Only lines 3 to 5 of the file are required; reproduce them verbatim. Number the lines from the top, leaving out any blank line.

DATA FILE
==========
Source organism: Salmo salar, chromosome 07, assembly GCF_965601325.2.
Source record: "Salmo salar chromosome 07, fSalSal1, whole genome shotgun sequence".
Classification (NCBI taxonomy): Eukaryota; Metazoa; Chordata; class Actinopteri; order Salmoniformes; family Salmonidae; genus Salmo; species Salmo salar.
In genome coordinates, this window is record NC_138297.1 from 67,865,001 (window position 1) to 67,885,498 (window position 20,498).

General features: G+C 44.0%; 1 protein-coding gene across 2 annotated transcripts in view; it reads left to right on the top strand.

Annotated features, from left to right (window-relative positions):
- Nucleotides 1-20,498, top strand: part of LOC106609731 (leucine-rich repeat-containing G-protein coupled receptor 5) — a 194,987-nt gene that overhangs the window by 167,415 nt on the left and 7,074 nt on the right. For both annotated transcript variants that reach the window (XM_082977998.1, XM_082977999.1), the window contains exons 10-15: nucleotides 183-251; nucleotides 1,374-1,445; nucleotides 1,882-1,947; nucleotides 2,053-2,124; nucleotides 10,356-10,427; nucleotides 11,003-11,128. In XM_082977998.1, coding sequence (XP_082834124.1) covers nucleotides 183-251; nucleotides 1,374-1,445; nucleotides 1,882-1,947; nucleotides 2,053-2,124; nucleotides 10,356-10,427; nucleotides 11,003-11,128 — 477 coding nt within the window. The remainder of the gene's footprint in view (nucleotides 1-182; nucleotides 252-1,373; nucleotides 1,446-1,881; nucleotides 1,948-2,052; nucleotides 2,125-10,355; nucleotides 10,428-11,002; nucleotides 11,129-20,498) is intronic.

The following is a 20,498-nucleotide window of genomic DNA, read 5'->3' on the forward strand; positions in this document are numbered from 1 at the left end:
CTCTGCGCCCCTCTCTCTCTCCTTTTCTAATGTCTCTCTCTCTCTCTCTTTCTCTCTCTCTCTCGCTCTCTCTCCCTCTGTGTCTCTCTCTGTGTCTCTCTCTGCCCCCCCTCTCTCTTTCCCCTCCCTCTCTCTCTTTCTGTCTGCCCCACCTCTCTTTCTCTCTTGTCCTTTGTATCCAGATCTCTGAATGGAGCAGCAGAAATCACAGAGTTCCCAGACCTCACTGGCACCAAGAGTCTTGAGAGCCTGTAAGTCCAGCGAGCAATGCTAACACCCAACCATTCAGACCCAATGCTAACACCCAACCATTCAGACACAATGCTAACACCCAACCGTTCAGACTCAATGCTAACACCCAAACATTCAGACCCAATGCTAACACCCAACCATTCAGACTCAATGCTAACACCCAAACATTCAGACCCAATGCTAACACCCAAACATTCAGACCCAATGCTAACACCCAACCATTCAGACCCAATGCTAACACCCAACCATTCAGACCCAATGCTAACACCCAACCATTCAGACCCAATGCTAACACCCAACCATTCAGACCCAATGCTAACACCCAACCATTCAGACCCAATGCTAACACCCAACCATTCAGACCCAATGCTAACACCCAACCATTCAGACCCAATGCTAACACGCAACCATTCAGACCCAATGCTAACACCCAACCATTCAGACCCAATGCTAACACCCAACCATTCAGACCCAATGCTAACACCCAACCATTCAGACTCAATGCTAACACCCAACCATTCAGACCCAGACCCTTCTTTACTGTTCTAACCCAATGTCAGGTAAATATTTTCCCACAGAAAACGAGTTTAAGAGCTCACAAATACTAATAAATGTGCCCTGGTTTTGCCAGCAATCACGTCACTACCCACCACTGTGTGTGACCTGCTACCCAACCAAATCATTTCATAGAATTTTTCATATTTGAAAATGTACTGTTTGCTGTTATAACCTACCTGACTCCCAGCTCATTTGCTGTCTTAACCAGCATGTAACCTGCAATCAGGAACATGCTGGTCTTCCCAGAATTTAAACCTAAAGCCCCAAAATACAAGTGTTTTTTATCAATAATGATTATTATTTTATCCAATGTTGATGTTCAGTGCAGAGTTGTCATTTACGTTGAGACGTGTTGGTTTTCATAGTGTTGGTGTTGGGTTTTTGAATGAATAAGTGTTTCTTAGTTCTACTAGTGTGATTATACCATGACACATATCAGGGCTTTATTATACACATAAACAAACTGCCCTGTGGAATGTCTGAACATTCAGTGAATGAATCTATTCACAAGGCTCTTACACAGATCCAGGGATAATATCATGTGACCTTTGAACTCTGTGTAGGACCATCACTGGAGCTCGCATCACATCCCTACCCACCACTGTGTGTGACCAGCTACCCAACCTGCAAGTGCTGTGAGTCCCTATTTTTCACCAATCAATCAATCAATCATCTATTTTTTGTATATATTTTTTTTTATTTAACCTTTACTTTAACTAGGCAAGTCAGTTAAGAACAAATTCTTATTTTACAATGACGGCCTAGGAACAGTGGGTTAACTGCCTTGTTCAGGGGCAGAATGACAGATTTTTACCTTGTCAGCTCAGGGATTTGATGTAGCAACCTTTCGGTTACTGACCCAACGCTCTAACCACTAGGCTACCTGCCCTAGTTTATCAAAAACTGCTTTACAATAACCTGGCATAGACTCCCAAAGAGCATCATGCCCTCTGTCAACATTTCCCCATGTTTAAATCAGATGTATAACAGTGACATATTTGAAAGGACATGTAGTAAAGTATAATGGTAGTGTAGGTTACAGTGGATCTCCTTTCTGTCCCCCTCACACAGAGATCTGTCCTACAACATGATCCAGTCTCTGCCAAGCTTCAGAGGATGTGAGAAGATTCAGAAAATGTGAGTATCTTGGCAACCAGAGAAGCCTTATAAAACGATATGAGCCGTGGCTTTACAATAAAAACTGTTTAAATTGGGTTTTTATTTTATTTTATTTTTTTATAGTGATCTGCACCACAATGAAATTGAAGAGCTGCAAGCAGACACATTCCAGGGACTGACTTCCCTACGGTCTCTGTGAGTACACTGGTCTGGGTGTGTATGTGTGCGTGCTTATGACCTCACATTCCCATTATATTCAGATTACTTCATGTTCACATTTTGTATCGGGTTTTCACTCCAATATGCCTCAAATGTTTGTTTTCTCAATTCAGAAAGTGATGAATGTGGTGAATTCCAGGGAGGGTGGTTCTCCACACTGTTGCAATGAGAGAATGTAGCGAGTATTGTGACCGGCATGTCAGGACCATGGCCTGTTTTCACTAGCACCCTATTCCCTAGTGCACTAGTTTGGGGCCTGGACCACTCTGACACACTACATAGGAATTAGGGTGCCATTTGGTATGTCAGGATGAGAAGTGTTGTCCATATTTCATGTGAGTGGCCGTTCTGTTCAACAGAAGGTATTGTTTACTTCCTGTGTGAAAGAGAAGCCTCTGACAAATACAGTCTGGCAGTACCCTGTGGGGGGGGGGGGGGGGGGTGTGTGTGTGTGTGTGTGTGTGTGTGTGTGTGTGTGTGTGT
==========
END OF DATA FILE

Classification (NCBI taxonomy): Eukaryota; Metazoa; Chordata; class Actinopteri; order Salmoniformes; family Salmonidae; genus Salmo; species Salmo salar.
In genome coordinates, this window is record NC_138297.1 from 67,865,001 (window position 1) to 67,885,498 (window position 20,498).

General features: G+C 44.0%; 1 protein-coding gene across 2 annotated transcripts in view; it reads left to right on the top strand.